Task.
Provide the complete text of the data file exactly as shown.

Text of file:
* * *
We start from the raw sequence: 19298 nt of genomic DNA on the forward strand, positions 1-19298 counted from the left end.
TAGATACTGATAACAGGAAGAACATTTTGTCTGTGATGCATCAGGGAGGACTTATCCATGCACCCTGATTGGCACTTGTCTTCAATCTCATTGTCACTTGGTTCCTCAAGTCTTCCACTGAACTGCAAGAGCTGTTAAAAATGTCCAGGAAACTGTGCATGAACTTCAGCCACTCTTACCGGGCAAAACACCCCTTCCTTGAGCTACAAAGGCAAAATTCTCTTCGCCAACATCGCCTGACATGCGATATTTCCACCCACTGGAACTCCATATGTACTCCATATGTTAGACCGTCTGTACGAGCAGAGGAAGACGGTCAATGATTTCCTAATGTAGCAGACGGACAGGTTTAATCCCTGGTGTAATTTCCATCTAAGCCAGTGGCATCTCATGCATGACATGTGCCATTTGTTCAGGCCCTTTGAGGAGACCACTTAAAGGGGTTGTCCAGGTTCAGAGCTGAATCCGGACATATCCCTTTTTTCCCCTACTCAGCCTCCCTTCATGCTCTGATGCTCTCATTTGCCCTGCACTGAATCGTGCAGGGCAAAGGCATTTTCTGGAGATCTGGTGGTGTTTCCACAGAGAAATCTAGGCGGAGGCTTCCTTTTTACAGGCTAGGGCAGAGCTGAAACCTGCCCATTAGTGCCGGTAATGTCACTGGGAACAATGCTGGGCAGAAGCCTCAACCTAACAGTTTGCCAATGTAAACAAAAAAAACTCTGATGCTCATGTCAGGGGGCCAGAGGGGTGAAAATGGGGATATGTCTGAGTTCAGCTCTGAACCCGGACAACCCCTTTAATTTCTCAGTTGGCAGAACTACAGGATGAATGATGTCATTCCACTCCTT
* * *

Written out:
We start from the raw sequence: 19298 nt of genomic DNA on the forward strand, positions 1-19298 counted from the left end.
TAGATACTGATAACAGGAAGAACATTTTGTCTGTGATGCATCAGGGAGGACTTATCCATGCACCCTGATTGGCACTTGTCTTCAATCTCATTGTCACTTGGTTCCTCAAGTCTTCCACTGAACTGCAAGAGCTGTTAAAAATGTCCAGGAAACTGTGCATGAACTTCAGCCACTCTTACCGGGCAAAACACCCCTTCCTTGAGCTACAAAGGCAAAATTCTCTTCGCCAACATCGCCTGACATGCGATATTTCCACCCACTGGAACTCCATATGTACTCCATATGTTAGACCGTCTGTACGAGCAGAGGAAGACGGTCAATGATTTCCTAATGTAGCAGACGGACAGGTTTAATCCCTGGTGTAATTTCCATCTAAGCCAGTGGCATCTCATGCATGACATGTGCCATTTGTTCAGGCCCTTTGAGGAGACCACTTAAAGGGGTTGTCCAGGTTCAGAGCTGAATCCGGACATATCCCTTTTTTCCCCTACTCAGCCTCCCTTCATGCTCTGATGCTCTCATTTGCCCTGCACTGAATCGTGCAGGGCAAAGGCATTTTCTGGAGATCTGGTGGTGTTTCCACAGAGAAATCTAGGCGGAGGCTTCCTTTTTACAGGCTAGGGCAGAGCTGAAACCTGCCCATTAGTGCCGGTAATGTCACTGGGAACAATGCTGGGCAGAAGCCTCAACCTAACAGTTTGCCAATGTAAACAAAAAAAACTCTGATGCTCATGTCAGGGGGCCAGAGGGGTGAAAATGGGGATATGTCTGAGTTCAGCTCTGAACCCGGACAACCCCTTTAATTTCTCAGTTGGCAGAACTACAGGATGAATGATGTCATTCCACTCCTT